Evans Chebet, Hellen Obiri Win the 2023 Boston Marathon
Pre-race favorite Eliud Kipchoge falters, fades to sixth place
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This article is part of Outside Run’s complete 2023 Boston Marathon race coverage.
Kenyans Evans Chebet and Hellen Obiri stole the show at the Boston Marathon on Monday morning.
After breaking away from training partner Benson Kipruto and Tanzania’s Gabriel Geay at the 24-mile mark, Chebet surged down Boylston Street to win the race in 2:05:54 and become the sixth man to repeat as the Boston Marathon champion.
Meanwhile, Obiri, running in just her second marathon, outran a deep women’s field to win in 2:21:38—the 10th fastest time in Boston history. The 32-year-old Kenyan and mother of a 7-year-old daughter who just moved to Boulder, Colorado, outran pre-race favorite Amane Beriso of Ethiopia, who placed second in 2:21:50. Israel’s Lonah Salpeter finished third in 2:21:57.
Obiri ran her debut marathon in New York last fall, but struggled in the final miles and finished sixth in 2:25:49. That left such a bad taste in her mouth, she was on the verge just sticking with half marathons. But after getting settled in Boulder and undergoing improved training under coach Dathan Ritzenhein with the On Athletics Club, she was changed her tune.
Although Chebet’s stunning win might have been unexpected, it shouldn’t be a total surprise. The 34-year-old Kenyan won Boston (2:06:51) and New York City (2:08:41) last year and was the top challenger to marathon legend Eliud Kipchoge. Geay finished second in 2:06:04, followed by Kipruto in third in 2:06:06.
Chebet wore Adidas Adizero Adios Pro 3 shoes, while Obiri ran in a pair of On CloudTri 1.
It wasn’t the race that most people expected as Kipchoge, the pre-race favorite, world record holder, and all-time marathon G.O.A.T., faltered and finished sixth in 2:09:23, but it turned out to be one of the most compelling races in Boston Marathon history.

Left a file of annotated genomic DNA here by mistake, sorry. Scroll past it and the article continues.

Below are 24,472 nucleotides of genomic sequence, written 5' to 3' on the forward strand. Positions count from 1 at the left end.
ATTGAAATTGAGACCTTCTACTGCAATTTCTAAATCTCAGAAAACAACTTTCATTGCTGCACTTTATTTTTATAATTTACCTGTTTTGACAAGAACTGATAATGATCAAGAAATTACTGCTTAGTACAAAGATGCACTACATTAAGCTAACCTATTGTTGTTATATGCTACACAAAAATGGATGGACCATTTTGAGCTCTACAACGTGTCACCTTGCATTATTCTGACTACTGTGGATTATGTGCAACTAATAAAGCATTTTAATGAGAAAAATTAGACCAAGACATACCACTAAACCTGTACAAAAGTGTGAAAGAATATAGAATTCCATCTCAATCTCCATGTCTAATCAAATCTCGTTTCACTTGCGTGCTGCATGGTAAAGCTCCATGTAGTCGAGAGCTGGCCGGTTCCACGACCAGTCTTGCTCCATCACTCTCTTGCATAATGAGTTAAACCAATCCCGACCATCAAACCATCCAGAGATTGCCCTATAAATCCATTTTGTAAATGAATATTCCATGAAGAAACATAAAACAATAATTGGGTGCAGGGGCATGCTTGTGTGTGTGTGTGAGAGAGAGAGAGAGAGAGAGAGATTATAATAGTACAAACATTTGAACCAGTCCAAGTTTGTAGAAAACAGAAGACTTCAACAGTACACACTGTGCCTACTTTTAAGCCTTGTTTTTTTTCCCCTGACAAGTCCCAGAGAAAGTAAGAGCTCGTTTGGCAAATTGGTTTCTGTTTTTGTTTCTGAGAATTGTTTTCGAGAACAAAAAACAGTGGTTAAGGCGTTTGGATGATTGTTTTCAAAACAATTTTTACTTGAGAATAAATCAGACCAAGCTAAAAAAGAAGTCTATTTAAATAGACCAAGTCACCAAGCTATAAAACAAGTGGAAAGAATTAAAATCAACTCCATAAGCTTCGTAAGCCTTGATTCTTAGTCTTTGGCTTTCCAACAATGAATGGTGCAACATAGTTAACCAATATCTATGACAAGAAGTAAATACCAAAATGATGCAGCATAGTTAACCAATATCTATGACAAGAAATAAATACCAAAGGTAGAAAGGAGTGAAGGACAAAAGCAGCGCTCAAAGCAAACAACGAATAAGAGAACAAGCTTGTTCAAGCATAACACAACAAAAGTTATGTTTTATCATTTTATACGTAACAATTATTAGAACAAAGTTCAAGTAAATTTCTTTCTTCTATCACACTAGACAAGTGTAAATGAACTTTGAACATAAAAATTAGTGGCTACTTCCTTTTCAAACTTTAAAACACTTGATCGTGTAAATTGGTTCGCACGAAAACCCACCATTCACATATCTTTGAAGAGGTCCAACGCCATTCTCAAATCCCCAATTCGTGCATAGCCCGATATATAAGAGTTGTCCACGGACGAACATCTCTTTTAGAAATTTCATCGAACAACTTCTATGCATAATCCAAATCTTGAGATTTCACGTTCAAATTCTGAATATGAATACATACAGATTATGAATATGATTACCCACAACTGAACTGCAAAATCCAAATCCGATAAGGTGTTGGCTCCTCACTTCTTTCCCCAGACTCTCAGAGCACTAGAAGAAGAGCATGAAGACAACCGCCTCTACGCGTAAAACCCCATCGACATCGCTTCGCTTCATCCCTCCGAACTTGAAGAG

Kipchoge, the 38-year-old Kenyan marathon legend, had won 15 of the 18 marathons he’d entered in his career, including the 2016 and 2020 Olympic races. He looked comfortable and in control for the first half of the race, but he missed the chance to grab one of his Maurten fueling bottles midway through the race and wasn’t able to stay with the lead pack through the Newton Hills.
“I live for the moments where I get to challenge the limits,” Kipchoge said in a statement after the race. “It’s never guaranteed, it’s never easy. Today was a tough day for me. I pushed myself as hard as I could but sometimes we must accept that today wasn’t the day to push the barrier to a greater height. In sports, you win and you lose and there is always tomorrow to set a new challenge. Excited for what’s ahead.”
After a disruptive surge from Geay near the 19-mile mark split the men’s lead pack of seven runners apart, Chebet and training partner Kipruto continued to push the pace after the Newton Hills with Geay. After a 4:37 mile through the 22-mile mark, Chebet, Kipruto, and Geay engaged in an epic battle over the final three miles to the finish.